Scientists from Hebrew University of Jerusalem have obtained functional placental cells from epitelial cells, without passing through a pluripotent state. Mouse skin cell nuclei were reprogrammed in vitro into induced trophoblast stem cells by expressing three genes. The study has been published in the journal Cell Stem Cell.
Regenerative medicine is a very promising discipline. Embryonic stem cells (ESCs) lines can be propagated indefinitely and maintained in vitro for medical use by differentiating them into any cellular type. ESCs have the potential of contributing to organ regeneration or formation, have already been transformed in vitro in cardiomiocytes, hepatocytes and many other cell types, and have been used as models in the preclinical stage of drug development. ESCs, however, present two main problems: rejection by the receptor´s immune system and ethical considerations of embryo use.
About 10 years ago, induced pluripotent stem cells (iPSCs) appeared as an alternative to ESCs. iPSCs are derived from adult, differentiated cells, and are reversed to a pluripotent state by the insertion and expression of genes that reset the epigenome. Multiple cell types have been obtained by this method, that solves the two main problems of ESCs: rejection by the immune system and need of a donor embryo.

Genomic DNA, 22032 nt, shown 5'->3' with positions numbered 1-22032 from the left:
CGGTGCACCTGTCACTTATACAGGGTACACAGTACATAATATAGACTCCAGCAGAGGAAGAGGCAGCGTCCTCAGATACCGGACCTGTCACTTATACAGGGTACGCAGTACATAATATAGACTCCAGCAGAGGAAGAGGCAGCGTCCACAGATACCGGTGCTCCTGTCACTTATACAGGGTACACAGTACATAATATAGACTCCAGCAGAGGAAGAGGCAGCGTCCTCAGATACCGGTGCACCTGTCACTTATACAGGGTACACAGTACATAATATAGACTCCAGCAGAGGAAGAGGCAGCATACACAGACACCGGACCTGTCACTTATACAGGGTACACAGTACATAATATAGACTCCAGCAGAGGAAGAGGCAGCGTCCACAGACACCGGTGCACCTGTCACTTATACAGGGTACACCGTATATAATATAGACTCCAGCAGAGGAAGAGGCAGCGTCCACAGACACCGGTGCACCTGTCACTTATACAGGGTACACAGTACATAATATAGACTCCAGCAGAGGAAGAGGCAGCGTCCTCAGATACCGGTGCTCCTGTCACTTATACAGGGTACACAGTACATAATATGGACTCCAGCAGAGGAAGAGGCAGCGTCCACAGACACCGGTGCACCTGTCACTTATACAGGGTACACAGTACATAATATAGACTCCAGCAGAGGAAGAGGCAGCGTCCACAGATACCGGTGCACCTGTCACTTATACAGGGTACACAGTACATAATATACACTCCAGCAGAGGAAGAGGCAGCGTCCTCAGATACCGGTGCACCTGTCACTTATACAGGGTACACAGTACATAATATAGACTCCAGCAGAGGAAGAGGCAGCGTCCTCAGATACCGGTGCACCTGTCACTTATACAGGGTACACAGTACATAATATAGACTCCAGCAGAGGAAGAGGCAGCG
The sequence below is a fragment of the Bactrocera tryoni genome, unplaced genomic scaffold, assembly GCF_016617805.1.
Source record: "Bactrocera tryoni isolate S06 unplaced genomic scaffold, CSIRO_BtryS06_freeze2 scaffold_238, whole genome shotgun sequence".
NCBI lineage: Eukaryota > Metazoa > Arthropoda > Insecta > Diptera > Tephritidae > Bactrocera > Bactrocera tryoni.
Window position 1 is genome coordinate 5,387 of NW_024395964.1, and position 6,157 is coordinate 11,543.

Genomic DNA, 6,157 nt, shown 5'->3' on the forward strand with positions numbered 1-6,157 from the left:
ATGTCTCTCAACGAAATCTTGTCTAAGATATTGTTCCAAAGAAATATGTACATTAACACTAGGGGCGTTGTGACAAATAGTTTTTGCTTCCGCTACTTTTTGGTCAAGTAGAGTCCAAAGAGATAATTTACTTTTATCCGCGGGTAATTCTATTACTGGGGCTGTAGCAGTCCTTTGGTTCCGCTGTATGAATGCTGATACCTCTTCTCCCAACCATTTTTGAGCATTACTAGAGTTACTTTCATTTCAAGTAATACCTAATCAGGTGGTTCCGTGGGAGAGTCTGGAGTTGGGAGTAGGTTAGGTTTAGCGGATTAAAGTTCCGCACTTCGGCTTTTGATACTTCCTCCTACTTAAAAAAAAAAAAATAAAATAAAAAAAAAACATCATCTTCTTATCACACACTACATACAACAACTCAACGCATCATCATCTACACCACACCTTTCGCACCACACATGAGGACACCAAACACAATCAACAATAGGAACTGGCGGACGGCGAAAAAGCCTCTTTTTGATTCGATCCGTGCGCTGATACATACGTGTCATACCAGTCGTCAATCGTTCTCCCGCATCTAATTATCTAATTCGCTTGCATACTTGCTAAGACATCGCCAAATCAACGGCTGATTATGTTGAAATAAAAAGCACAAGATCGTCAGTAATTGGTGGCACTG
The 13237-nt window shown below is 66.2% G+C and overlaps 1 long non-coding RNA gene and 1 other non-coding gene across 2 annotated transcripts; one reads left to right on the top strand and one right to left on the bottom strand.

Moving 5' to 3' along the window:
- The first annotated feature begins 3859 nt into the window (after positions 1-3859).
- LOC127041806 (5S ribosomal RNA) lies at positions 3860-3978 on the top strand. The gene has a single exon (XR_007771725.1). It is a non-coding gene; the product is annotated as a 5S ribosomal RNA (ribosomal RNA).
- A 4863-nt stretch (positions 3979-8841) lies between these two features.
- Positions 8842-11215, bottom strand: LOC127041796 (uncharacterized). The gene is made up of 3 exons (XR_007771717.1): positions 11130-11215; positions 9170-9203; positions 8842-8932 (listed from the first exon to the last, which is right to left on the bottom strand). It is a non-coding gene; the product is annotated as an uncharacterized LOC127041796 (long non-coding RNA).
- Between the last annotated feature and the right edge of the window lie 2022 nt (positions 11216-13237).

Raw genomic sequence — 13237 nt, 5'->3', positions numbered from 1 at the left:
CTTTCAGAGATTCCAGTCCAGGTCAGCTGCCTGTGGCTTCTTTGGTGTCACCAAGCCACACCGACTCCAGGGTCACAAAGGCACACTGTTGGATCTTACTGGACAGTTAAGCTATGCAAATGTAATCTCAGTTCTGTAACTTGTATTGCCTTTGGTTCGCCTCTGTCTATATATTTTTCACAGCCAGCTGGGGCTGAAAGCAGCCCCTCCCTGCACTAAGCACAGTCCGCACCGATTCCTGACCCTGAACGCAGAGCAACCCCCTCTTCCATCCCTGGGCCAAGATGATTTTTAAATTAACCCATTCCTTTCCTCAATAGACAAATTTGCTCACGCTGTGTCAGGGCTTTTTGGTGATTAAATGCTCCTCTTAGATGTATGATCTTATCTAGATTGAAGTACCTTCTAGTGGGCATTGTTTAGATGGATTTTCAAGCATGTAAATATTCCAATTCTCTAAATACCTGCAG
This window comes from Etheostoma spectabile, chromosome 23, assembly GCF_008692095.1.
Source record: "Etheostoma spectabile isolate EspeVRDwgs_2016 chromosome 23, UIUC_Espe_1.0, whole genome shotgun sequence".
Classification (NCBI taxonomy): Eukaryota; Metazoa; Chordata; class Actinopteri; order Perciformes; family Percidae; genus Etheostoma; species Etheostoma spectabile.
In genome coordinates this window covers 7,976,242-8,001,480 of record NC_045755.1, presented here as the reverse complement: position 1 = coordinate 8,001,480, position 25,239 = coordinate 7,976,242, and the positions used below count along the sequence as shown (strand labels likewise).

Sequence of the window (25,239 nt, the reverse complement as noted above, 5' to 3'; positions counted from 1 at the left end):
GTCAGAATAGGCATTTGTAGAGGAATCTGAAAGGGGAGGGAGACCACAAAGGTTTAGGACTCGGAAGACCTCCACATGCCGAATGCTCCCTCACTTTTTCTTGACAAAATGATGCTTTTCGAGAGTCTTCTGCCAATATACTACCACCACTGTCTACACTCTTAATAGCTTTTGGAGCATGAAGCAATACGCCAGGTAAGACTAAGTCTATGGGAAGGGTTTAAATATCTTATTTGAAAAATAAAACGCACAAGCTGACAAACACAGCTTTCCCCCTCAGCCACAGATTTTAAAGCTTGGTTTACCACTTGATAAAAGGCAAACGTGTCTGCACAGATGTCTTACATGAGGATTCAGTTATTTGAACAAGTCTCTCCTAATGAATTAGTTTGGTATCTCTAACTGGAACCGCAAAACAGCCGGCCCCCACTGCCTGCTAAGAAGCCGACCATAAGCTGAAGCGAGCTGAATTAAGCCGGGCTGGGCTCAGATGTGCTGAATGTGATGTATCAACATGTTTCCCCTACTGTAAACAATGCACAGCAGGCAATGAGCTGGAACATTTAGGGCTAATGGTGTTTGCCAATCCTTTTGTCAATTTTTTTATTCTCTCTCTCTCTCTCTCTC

Placental integrity is paramount for the proper development of the fetus, but it also has effects on the mother´s health during all her life. Placental insufficiency is treated with placental precusor cells, TSCs, from which all placental cell types originate. But TSCs are very hard to propagate in vitro.
Epigenetic reprogramming by transient expression of three genes
Dr. Yosef Buganim and his colleagues have found an innovative technique to originate TSCs. The team cultivated mouse fibroblasts and exposed them to the transient ectopic expression of three genes: Gata3, Eomes, and Tfap2c. This resulted in stable formation of iTSCs, without passing through a pluripotent state (iPSCs), and it is the first time such thing happens. The iTSCs were epigenetically similar to canonical TSCs, and functionally equivalent.
This pioneer study demonstrates that nuclear reprogramming can happen directly between differentiated cells, without the need of passing through a pluripotent state. Women affected by placental dysfunction are now closer to a definitive solution. Placenta regeneration with iTSCs will avoid problems like birth defects or complications for the mother.